Talleyrand’s opinion of Napoleon is to be discovered from only one or two remarks. He had already said of the official servants of the Consuls of France, “It is easy to see that they are not much used to the drawing-room;” and his aristocratic instincts had been equally offended by the manners of the First Consul himself, of whom he said, “It is a pity that so great a man was so ill brought up!” When Napoleon’s escape from Elba was announced to the Vienna Congress, Talleyrand, who was present as the ambassador of France, quietly remarked, “The great charlatan has out-tricked the little ones.” He made a witty as well as a complimentary answer, when Napoleon asked him how he became as rich as he was reported to be: “I bought stock the day before the 18th Brumaire, and sold it again the day after;” intimating that the public funds rose sufficiently to make men’s fortunes, after Bonaparte had seized upon the government.
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You are the first of his house who has laid down his arms.
          To M. de Montmorency, who, while proposing the abolition of titles in the Constituent Assembly, recalled his own descent from the constables of France.
  When some one asked him the address of the benevolent Duchesse de Vaudremont, Talleyrand replied, “You have only to ask the first beggar you meet: they all know her address.” To a friend who complained of receiving some very sharp words from Mme. de Genlis, the ex-bishop of Autun remarked, “There are two sorts of persons from whom you may take an insult without being angry,—women and bishops.”
  A young abbé, tutor of the daughter of the Duc de Dino, excusing himself from accepting an invitation to dine with Talleyrand on the ground of not being a man of fashion, drew forth the comment, “That man does not know his business;” equivalent to saying, “He does not know how to rise.” The young abbé was Dupanloup, afterwards Bishop of Orleans, member of the Academy and of the National Assembly of 1871.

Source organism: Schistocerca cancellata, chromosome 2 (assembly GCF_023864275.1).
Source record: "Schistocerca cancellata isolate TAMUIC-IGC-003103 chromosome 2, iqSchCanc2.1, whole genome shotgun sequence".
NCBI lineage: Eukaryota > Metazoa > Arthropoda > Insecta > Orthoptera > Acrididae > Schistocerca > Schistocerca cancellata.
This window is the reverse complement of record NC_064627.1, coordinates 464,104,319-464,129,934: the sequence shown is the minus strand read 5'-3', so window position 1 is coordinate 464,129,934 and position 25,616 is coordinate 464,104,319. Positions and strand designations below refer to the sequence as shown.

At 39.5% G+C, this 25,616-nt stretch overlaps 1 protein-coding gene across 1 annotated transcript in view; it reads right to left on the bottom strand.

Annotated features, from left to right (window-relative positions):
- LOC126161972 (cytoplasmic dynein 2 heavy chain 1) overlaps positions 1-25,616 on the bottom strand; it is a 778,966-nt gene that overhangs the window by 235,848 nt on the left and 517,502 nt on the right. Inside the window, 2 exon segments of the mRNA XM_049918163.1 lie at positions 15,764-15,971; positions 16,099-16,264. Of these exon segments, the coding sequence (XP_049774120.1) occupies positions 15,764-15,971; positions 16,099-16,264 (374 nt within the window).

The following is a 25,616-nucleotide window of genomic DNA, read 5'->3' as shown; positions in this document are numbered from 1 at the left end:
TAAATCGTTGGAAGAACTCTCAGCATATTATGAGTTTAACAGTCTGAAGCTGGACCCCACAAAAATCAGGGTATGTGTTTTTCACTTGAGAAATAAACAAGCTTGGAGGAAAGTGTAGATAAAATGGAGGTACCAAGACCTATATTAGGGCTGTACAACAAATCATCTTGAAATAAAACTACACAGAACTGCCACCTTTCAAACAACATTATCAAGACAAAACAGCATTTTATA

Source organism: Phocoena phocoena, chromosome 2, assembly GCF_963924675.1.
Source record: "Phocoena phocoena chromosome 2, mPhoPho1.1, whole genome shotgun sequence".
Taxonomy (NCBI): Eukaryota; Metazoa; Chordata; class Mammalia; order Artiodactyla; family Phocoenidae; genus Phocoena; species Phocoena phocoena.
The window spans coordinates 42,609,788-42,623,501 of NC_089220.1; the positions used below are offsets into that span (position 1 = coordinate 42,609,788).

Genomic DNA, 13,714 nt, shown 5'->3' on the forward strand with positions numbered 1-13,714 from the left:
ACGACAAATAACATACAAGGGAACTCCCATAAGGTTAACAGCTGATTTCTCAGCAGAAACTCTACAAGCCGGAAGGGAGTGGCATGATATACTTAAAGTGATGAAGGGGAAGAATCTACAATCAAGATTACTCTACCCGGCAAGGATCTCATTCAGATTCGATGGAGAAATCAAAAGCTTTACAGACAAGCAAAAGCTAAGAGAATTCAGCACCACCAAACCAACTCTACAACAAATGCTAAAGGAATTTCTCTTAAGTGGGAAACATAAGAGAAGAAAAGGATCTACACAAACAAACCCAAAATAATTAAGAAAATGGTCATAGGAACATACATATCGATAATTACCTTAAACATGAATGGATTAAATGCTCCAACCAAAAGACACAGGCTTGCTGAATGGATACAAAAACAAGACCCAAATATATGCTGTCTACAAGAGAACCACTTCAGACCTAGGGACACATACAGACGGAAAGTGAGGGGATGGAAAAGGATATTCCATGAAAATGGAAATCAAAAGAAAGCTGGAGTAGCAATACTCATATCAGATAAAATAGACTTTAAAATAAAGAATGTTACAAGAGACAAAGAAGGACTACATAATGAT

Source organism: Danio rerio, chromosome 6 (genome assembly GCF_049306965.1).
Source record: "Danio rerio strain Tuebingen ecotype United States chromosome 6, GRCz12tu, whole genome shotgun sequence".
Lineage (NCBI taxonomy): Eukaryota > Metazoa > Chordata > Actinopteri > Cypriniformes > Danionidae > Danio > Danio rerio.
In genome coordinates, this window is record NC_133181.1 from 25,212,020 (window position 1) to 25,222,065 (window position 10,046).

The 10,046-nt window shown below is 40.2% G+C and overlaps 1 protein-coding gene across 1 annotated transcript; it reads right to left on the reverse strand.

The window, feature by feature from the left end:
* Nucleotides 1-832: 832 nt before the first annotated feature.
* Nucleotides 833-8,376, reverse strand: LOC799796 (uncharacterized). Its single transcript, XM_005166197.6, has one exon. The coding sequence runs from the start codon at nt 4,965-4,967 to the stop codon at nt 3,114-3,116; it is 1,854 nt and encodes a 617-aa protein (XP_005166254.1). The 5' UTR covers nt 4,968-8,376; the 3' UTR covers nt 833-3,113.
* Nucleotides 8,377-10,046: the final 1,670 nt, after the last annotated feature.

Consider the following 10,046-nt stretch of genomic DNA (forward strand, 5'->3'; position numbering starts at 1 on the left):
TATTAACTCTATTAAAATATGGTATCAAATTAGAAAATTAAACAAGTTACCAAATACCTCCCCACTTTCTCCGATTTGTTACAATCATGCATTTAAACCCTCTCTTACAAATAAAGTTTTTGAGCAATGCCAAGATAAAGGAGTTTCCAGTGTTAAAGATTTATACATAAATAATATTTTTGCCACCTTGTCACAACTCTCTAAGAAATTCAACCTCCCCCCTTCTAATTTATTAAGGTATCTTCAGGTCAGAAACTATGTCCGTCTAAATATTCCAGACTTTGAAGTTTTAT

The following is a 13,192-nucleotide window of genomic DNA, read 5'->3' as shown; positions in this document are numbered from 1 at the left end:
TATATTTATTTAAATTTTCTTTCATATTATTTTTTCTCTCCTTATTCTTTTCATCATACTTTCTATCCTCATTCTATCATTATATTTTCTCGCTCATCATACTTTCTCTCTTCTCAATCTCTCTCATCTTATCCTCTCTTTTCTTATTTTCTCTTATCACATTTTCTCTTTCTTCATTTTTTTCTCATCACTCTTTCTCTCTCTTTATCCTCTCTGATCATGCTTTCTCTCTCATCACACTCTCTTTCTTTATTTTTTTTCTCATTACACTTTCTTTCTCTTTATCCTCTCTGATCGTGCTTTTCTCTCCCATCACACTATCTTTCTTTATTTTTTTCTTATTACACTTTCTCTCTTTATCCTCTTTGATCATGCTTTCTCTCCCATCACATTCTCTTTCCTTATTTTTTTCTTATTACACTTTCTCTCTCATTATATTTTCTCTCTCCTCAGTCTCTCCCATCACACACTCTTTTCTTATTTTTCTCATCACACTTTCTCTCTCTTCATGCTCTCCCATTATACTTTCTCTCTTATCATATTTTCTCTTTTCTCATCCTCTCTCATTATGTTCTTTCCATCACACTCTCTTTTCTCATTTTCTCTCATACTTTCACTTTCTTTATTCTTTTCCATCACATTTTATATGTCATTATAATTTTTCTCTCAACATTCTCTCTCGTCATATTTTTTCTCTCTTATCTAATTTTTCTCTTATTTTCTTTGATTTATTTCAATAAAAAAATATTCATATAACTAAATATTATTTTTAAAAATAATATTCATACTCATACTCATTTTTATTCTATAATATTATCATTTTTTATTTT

Talleyrand had no love for Napoleon’s secretary, Maret, afterwards Duc de Bassano. On the receipt of the news of the disaster in Russia, he exclaimed, “How they exaggerate! all the baggage said to be lost, and M. Maret has returned!” and again, “I know of but one man more stupid than M. Maret, and that is the Duc de Bassano!”
  Talleyrand could easily turn a criticism into a compliment. Thus he said of a well-known lady, “She is insupportable—but [correcting himself] it is her only fault.”
  When Canova was sent in 1815 as commissioner to remove to Italy certain works of art which had been brought to Paris by Napoleon, and called himself “ambassador;” “He is mistaken,” observed Talleyrand: “he means packer” (Il se trompe: il veut dire emballeur).
  Sydney Smith’s brother was praising their mother’s beauty; to which Talleyrand replied, “Then it was apparently your father who was ugly” (C’était donc apparemment monsieur votre père qui n’était pas bien).
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When you are nine you do not count honors.
          When asked how it happened that a lady of sixty could marry her footman.
  Of a lady very décolletée he said, “Yes, she is very beautiful; but as to her toilet, it begins too late or stops too soon” (mais pour la toilette, cela commence trop tard ou finit trop tôt).
  Being asked if he was intending to publish his memoirs, he satirized a fashion of the day by answering, “I have not made up my mind: I only know that my cook’s reminiscences are in press.”
  An officer who had kept a dinner-party waiting excused himself by saying that he had been detained by a pekin, which he defined as the name given in the service to every one who was not militaire: “Just as we say militaire,” suggested Talleyrand, “of any one who is not civil.”
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A clever woman often compromises her husband, a stupid woman only compromises herself.